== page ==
Morgan is an historic town and popular holiday retreat on the Murray River.
The Morgan Museum overlooks the lawn riverbank area and charts early life in the Morgan area. See superb horse drawn vehicles used for the transportation, a 1926 Chevrolet truck in working order, and an 11-metre mural constructed entirely of locally grown wool. There is also the old telephone exchange setup near the old schoolroom and the farmhouse kitchen which are enjoyable for all members of the family.
There are many reserves in the area and good fishing spots, there are several stranded barges from the paddle wheel era – some high and dry, other are submerged, these are worth seeing and fishing around.
The Morgan Historical Walk includes the Railway Reserve and some of Morgan township’s buildings of historical significance. There is a good shopping centre which caters for all needs as well as hotels, a swimming area, golf course, bowling club, caravan park, camping sites and plenty of good fishing areas.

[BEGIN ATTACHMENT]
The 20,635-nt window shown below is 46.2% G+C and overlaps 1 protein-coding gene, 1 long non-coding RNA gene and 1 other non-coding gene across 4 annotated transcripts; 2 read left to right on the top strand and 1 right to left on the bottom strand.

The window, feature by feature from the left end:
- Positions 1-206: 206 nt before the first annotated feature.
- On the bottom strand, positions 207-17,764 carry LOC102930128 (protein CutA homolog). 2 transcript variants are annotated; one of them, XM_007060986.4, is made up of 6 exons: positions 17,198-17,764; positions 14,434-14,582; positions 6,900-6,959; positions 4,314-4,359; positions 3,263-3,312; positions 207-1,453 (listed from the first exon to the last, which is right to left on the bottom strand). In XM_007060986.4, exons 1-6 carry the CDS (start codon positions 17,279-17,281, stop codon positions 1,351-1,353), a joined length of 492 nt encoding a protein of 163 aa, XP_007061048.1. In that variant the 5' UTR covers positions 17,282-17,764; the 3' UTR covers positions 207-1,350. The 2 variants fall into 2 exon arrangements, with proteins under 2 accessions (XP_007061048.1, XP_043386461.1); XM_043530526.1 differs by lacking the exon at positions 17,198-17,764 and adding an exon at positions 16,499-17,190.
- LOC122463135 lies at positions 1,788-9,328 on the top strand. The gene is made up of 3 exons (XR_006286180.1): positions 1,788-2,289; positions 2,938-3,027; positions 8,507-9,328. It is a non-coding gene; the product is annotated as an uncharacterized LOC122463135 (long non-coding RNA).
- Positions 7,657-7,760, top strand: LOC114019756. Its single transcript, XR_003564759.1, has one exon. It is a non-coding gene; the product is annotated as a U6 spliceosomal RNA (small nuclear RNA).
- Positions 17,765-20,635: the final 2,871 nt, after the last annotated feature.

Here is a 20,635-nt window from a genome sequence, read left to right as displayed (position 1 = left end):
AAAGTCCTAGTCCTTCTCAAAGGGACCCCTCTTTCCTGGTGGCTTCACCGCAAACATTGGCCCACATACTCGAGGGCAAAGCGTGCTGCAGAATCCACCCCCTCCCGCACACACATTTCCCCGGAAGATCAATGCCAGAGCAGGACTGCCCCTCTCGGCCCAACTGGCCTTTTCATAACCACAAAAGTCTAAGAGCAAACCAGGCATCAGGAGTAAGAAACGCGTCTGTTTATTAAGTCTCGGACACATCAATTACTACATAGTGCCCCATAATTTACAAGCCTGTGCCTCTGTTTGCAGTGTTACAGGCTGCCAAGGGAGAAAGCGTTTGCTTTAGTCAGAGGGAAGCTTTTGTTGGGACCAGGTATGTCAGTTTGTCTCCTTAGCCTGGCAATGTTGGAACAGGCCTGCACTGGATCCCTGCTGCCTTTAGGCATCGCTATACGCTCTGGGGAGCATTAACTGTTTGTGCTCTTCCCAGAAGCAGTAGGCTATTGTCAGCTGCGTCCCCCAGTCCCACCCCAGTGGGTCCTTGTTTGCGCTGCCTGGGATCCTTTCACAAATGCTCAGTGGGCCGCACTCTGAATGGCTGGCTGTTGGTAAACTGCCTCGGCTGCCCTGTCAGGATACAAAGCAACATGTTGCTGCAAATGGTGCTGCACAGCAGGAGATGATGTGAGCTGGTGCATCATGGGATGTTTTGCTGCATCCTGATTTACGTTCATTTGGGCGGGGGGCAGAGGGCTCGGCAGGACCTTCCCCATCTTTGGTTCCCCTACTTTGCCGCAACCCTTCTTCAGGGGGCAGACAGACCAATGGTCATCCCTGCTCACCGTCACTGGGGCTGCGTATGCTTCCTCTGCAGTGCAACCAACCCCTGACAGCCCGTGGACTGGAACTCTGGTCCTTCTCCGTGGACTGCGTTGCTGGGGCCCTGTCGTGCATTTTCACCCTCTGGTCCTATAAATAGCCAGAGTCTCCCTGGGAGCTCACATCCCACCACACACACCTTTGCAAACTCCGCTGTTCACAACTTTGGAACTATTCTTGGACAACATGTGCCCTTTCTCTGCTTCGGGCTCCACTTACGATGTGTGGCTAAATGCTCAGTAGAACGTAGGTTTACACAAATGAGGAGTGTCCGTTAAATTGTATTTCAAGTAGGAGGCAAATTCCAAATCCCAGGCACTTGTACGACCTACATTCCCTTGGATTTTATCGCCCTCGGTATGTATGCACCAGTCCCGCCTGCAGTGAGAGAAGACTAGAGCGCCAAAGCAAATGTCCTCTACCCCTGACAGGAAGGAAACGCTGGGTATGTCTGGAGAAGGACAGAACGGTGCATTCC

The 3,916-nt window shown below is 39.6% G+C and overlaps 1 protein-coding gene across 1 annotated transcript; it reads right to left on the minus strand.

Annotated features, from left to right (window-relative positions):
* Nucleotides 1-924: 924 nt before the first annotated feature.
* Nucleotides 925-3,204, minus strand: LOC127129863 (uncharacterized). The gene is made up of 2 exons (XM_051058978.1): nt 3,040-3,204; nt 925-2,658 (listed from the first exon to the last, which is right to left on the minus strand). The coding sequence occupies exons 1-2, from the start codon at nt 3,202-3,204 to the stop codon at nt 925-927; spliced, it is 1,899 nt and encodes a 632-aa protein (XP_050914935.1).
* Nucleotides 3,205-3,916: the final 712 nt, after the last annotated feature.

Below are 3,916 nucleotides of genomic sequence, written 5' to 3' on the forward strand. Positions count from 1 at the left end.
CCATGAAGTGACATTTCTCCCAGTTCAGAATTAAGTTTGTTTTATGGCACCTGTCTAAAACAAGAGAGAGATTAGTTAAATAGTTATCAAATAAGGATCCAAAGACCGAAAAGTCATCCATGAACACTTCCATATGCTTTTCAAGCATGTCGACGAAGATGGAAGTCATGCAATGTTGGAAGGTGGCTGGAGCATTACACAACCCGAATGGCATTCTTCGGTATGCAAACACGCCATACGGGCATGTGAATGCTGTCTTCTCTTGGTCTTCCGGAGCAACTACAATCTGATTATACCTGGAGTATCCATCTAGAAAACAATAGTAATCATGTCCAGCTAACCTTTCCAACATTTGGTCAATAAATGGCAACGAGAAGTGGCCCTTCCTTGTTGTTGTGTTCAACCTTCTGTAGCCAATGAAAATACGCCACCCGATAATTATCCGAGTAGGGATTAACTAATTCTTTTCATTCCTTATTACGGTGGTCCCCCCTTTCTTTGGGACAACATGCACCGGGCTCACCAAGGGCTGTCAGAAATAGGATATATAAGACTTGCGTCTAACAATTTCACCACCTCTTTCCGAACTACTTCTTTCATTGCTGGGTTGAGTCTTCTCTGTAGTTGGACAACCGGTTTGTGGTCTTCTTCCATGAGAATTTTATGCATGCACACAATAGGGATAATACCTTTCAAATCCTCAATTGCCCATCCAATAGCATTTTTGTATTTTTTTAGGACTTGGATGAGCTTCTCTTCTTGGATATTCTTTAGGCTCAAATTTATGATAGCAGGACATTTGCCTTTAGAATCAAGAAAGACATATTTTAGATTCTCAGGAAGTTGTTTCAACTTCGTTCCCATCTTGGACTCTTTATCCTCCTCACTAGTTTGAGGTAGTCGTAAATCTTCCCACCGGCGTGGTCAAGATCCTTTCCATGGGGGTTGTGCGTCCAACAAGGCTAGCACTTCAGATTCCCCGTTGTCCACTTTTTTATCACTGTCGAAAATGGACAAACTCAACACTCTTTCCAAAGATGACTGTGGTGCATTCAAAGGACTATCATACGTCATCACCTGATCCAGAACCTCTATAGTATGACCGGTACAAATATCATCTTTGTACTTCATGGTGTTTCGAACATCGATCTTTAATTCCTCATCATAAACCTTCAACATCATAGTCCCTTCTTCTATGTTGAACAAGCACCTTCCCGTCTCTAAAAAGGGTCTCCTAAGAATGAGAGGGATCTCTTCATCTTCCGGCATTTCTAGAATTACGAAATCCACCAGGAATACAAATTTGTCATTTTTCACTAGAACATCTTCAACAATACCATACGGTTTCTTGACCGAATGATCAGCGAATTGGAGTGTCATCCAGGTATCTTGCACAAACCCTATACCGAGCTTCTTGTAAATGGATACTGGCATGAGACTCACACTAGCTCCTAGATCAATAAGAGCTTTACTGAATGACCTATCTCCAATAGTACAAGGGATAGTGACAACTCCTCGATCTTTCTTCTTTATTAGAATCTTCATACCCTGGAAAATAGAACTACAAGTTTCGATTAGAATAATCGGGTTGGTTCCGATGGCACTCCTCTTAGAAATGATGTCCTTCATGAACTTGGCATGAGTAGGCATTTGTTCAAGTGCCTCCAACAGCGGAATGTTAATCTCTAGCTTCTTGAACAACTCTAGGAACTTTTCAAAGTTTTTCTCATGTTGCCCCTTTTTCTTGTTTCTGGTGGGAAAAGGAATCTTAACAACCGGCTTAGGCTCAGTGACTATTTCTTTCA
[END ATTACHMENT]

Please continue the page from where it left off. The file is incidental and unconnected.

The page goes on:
Copies of the Heritage Walk map can be obtained from the Morgan Visitor Information Centre, in the Morgan Roadhouse, the Council Office or most of the businesses in the town.
Charles Sturt passed the site of the town on his voyage down the Murray and back in 1830. Known originally as North West Bend, the Great Bend or the Great Elbow, it became a point for overlanders, on their way to Adelaide with stock, to leave the Murray and make for Adelaide. In 1878 the town was proclaimed and the Kapunda to Morgan railway officially opened. The purpose of the railway was to tap the river trade from the Darling and Upper Murray regions by providing quicker access to a coastal port and thereby forestalling similar efforts by the Victorian Government.
In its glory days, as a port, Morgan was the second biggest port in South Australia, behind Port Adelaide, dispatching six trains a day to Port Adelaide and saw long queues of laden steamers and barges stretching downstream from the Morgan wharf awaiting their turn to unload.